Building sound financial foundations for our union

Mike Clancy, October 2019

This page aims to enable branches to discuss how our union should build a sound financial foundation for the future, ahead of decisions that will be taken at the national conference in 2020.

I have described the National Executive Committee (NEC) recommendations for reform of our subscription systems, following decisions taken at our national conference in 2018 and our review of the Prospect and Bectu subscriptions. I have explained the background to our recommendations, the details of the subscription system, and how it should be changed.

The recommendations are based on conference and other feedback, as well as our duty to secure a sound financial base for the union which allows us to protect our members, campaign on their behalf, and continue to retain and recruit members in future. They also allow us to maintain the staffing needed to support our current service levels.

By setting out the facts, we hope branches can engage in an open and informed discussion about the best way forward, balancing our desire to conduct ever more activity without placing more financial burdens on members in tough economic times.

The proposals for Prospect members’ subscriptions

We propose to:

  • Increase the banded rates of Prospect membership by 2% from 1 October 2020. Based on our current membership, this would generate an extra £275,000 each year.
  • Introduce a new band of membership (‘Band 0’) where members who declare as working or self-employed with an income of £13,620 or less, would pay a new rate of £5.00 per month. This will only apply to members recruited after 1 October 2020.
  • Increase existing ‘special rate’ members, who are working and continue to pay £1.28 per month, by the 2% which applies to all rates.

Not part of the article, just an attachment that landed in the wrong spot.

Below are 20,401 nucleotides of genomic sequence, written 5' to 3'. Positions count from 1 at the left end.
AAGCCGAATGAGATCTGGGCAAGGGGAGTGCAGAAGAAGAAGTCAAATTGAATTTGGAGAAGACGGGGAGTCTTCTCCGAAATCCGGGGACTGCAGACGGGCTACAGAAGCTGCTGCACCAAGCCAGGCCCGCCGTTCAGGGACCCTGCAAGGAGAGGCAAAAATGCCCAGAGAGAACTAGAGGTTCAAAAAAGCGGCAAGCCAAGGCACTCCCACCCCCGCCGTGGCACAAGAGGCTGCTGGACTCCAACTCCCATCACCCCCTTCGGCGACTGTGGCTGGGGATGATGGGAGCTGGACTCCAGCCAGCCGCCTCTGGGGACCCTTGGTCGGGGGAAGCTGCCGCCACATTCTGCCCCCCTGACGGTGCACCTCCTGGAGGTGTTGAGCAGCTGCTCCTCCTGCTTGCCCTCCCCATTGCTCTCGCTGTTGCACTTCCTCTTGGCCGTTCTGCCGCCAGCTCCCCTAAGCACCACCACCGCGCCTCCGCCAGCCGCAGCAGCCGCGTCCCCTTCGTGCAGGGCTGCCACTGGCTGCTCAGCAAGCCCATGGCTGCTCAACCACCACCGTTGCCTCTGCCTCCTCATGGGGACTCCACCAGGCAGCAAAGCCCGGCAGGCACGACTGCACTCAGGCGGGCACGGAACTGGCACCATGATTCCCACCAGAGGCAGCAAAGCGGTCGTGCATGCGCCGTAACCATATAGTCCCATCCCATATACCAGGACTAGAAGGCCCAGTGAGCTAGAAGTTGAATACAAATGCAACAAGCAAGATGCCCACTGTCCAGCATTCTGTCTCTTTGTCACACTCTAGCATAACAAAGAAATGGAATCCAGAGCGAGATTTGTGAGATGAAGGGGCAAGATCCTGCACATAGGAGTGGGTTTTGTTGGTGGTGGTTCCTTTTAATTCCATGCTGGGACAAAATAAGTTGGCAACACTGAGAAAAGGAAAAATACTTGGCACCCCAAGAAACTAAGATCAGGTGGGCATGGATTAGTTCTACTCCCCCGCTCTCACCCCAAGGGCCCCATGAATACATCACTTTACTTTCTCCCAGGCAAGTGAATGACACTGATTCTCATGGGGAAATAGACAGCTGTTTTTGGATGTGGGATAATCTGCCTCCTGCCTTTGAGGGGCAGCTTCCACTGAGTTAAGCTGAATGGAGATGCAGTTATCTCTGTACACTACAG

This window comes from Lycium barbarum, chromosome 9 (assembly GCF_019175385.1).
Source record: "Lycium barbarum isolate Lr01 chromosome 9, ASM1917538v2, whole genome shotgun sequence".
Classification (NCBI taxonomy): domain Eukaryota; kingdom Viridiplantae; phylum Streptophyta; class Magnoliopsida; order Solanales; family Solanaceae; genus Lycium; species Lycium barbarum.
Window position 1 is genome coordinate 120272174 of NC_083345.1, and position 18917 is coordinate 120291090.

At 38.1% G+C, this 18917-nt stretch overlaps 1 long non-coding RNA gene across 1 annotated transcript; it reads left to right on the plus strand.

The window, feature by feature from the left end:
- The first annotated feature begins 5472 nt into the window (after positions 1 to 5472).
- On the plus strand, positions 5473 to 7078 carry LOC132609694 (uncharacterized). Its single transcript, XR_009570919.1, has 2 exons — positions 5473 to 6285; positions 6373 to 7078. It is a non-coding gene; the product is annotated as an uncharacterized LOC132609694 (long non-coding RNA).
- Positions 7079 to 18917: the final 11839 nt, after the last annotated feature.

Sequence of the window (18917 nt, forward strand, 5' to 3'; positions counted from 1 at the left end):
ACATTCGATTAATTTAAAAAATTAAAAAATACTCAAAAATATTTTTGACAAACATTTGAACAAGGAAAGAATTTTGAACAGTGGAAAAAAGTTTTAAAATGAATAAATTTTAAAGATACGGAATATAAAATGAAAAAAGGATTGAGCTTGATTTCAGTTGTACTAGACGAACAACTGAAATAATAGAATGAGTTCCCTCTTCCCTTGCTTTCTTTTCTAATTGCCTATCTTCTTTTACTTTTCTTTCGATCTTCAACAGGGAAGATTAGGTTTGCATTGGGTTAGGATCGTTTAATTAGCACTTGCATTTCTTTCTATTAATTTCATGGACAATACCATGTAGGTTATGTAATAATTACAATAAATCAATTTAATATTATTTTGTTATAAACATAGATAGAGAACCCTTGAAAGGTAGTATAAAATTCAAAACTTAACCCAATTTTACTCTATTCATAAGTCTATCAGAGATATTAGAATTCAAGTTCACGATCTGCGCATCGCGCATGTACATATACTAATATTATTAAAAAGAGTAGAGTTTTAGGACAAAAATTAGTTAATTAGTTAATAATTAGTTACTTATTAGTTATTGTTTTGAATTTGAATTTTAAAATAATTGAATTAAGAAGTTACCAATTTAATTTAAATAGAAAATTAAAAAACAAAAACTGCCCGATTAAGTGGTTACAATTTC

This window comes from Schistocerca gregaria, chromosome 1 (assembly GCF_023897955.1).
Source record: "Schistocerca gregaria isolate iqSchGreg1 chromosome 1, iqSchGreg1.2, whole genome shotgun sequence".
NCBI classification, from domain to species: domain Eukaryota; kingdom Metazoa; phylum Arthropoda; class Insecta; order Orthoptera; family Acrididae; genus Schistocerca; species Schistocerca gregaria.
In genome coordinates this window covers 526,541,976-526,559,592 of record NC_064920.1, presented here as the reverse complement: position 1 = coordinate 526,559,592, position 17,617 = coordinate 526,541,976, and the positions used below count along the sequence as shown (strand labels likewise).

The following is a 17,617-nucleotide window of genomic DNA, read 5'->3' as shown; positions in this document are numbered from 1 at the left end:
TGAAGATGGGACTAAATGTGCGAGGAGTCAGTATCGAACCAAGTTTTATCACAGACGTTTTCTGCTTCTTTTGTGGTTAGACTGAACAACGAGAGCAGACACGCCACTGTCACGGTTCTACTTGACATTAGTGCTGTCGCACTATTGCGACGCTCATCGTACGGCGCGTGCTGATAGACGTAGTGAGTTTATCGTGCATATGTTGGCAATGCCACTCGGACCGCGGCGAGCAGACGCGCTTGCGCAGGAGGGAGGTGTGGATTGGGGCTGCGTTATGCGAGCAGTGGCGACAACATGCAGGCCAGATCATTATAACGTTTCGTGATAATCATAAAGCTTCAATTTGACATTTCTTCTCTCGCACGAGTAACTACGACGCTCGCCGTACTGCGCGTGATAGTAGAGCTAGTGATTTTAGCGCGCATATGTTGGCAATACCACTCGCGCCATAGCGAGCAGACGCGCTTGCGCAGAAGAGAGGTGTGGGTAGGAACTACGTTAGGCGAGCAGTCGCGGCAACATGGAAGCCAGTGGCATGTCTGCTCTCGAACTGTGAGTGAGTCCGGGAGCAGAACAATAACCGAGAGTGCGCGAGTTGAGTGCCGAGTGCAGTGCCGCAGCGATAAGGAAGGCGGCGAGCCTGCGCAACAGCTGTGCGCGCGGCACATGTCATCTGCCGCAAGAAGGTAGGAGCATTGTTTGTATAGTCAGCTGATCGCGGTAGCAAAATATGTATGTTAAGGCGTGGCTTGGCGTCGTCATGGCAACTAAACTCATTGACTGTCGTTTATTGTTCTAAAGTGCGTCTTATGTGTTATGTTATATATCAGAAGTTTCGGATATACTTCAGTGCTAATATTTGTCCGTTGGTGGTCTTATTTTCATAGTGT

• Support members who are unemployed, students, on a career break, or on paternity or maternity leave by continuing the special rate for these workers.
  • Index increases in membership subscriptions in line with the annual April Consumer Price Index (CPI) which takes into account the cost of food, transport, utilities and other goods and services that our members face. We will set a minimum of 1% and a maximum of 3% at the point of increase.

From 1 October 2020, these proposals would mean a new banded structure of monthly subscriptions for members on the banded rates:


Subscription category Monthly subscription
Special rate £1.31
Band 0      £13, 620 and below £5.00
Band 1      £13,621 – £19,449 £7.26
Band 2      £19,450 – £23,986 £9.99
Band 3      £23,987 – £29,821 £12.71
Band 4      £29,822 – £40,191 £16.10
Band 5       £40,192 and above £18.63
Retired members £3.63


Energy sector members paying 0.55% of salary will see no change and will continue to pay this rate capped at £18.63, which mirrors the maximum subscription in the banded rate.

We believe this structure best represents the union’s need for income with a fair, progressive scale of what our members can reasonably afford.

The proposals for Bectu members’ subscriptions

For historic reasons, our Bectu sector has a different system of subscriptions, reflecting the types of worker represented. We do not propose a one-size-fits-all approach across Prospect and Bectu, because this would damage our financial base. We calculate that applying Prospect rates to Bectu members would mean a loss of income of at least £2.75 million every year. This would inevitably mean a significant diminution in our activities and have to impact staffing.

At the time of merger, we committed to reviewing the subscriptions for Bectu sector, which is what we have done. Bectu sector members on the Sector Executive and the Divisional chairs have argued strongly to especially review the costs of membership for those on the lowest incomes, which we are defining as anything under £20,000 a year.

Therefore for Bectu sector members, we are proposing that from 1 October 2020:

  • Bectu members paying 1% of their income, who fit into the income ranges of the first three Bectu banded rates, will be placed on those bands in line with their incomes. This covers around 1200 members, and we will conduct detailed work to find out exactly how people are affected.
  • There will be three bands for workers below £20,000, each with a reduction in subs:

As follows:

Current banded rate Banded rate reduced by £1.25 each month
£11.25 £10.00
£12.50 £11.25
£14.58 £13.33